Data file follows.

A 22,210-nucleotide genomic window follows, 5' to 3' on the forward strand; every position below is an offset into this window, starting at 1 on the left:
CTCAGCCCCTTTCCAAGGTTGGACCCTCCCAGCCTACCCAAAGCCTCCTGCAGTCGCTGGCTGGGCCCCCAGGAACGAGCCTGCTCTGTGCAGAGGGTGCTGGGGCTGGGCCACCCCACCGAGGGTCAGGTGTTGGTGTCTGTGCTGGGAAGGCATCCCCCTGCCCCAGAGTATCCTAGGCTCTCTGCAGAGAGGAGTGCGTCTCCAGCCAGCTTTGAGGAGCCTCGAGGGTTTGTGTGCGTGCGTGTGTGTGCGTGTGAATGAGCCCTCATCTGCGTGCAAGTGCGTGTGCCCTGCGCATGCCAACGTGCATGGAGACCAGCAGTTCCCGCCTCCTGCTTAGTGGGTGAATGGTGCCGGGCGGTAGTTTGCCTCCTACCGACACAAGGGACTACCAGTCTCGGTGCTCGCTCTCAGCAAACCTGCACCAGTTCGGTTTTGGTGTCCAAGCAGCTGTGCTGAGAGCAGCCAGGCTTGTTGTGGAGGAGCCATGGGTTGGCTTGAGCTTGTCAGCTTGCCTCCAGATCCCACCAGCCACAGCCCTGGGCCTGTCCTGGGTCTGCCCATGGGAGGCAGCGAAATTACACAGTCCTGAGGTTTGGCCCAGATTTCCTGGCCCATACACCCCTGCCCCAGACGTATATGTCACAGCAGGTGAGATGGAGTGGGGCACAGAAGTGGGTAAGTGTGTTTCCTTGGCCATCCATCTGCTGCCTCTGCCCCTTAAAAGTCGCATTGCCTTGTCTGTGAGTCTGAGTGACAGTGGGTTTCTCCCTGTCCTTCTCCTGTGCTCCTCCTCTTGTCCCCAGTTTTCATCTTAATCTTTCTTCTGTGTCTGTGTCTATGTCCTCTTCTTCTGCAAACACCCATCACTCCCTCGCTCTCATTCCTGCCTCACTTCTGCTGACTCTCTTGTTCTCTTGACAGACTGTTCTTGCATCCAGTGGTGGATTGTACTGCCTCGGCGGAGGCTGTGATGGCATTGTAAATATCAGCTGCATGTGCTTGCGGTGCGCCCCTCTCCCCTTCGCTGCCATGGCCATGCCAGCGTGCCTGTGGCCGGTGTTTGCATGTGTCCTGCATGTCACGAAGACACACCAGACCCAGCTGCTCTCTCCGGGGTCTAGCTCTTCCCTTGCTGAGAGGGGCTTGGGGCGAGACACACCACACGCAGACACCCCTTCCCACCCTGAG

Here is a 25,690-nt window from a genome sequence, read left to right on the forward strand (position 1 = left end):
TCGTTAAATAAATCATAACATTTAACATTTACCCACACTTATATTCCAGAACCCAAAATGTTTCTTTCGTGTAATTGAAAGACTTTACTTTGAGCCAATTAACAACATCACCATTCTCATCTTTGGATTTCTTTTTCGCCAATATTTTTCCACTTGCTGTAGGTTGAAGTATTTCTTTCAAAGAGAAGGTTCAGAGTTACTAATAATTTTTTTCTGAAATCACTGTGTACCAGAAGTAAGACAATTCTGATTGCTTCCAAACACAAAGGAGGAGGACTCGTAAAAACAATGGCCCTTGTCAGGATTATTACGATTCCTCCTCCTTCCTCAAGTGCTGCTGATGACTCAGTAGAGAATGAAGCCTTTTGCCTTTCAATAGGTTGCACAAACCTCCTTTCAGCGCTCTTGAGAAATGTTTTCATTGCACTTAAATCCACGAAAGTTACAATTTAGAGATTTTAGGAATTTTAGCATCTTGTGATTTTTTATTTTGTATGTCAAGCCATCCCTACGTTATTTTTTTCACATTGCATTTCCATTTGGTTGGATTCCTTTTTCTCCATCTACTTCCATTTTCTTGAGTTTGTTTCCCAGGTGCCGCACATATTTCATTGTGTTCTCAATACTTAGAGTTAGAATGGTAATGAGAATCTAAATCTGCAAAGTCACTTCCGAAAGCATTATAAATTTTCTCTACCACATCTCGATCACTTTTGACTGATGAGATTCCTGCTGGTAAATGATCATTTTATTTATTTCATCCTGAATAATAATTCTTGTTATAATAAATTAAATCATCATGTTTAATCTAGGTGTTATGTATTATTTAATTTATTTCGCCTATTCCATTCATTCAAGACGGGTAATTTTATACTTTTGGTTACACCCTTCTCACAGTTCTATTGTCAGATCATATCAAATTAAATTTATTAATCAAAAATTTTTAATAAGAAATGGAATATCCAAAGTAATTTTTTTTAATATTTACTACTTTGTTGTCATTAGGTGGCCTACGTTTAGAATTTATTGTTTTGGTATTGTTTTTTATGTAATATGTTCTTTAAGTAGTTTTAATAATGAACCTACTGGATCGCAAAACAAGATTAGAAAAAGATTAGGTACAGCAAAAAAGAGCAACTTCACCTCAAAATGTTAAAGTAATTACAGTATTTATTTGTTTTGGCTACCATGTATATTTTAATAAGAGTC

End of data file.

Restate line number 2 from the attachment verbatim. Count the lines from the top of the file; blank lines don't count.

CTCAGCCCCTTTCCAAGGTTGGACCCTCCCAGCCTACCCAAAGCCTCCTGCAGTCGCTGGCTGGGCCCCCAGGAACGAGCCTGCTCTGTGCAGAGGGTGCTGGGGCTGGGCCACCCCACCGAGGGTCAGGTGTTGGTGTCTGTGCTGGGAAGGCATCCCCCTGCCCCAGAGTATCCTAGGCTCTCTGCAGAGAGGAGTGCGTCTCCAGCCAGCTTTGAGGAGCCTCGAGGGTTTGTGTGCGTGCGTGTGTGTGCGTGTGAATGAGCCCTCATCTGCGTGCAAGTGCGTGTGCCCTGCGCATGCCAACGTGCATGGAGACCAGCAGTTCCCGCCTCCTGCTTAGTGGGTGAATGGTGCCGGGCGGTAGTTTGCCTCCTACCGACACAAGGGACTACCAGTCTCGGTGCTCGCTCTCAGCAAACCTGCACCAGTTCGGTTTTGGTGTCCAAGCAGCTGTGCTGAGAGCAGCCAGGCTTGTTGTGGAGGAGCCATGGGTTGGCTTGAGCTTGTCAGCTTGCCTCCAGATCCCACCAGCCACAGCCCTGGGCCTGTCCTGGGTCTGCCCATGGGAGGCAGCGAAATTACACAGTCCTGAGGTTTGGCCCAGATTTCCTGGCCCATACACCCCTGCCCCAGACGTATATGTCACAGCAGGTGAGATGGAGTGGGGCACAGAAGTGGGTAAGTGTGTTTCCTTGGCCATCCATCTGCTGCCTCTGCCCCTTAAAAGTCGCATTGCCTTGTCTGTGAGTCTGAGTGACAGTGGGTTTCTCCCTGTCCTTCTCCTGTGCTCCTCCTCTTGTCCCCAGTTTTCATCTTAATCTTTCTTCTGTGTCTGTGTCTATGTCCTCTTCTTCTGCAAACACCCATCACTCCCTCGCTCTCATTCCTGCCTCACTTCTGCTGACTCTCTTGTTCTCTTGACAGACTGTTCTTGCATCCAGTGGTGGATTGTACTGCCTCGGCGGAGGCTGTGATGGCATTGTAAATATCAGCTGCATGTGCTTGCGGTGCGCCCCTCTCCCCTTCGCTGCCATGGCCATGCCAGCGTGCCTGTGGCCGGTGTTTGCATGTGTCCTGCATGTCACGAAGACACACCAGACCCAGCTGCTCTCTCCGGGGTCTAGCTCTTCCCTTGCTGAGAGGGGCTTGGGGCGAGACACACCACACGCAGACACCCCTTCCCACCCTGAG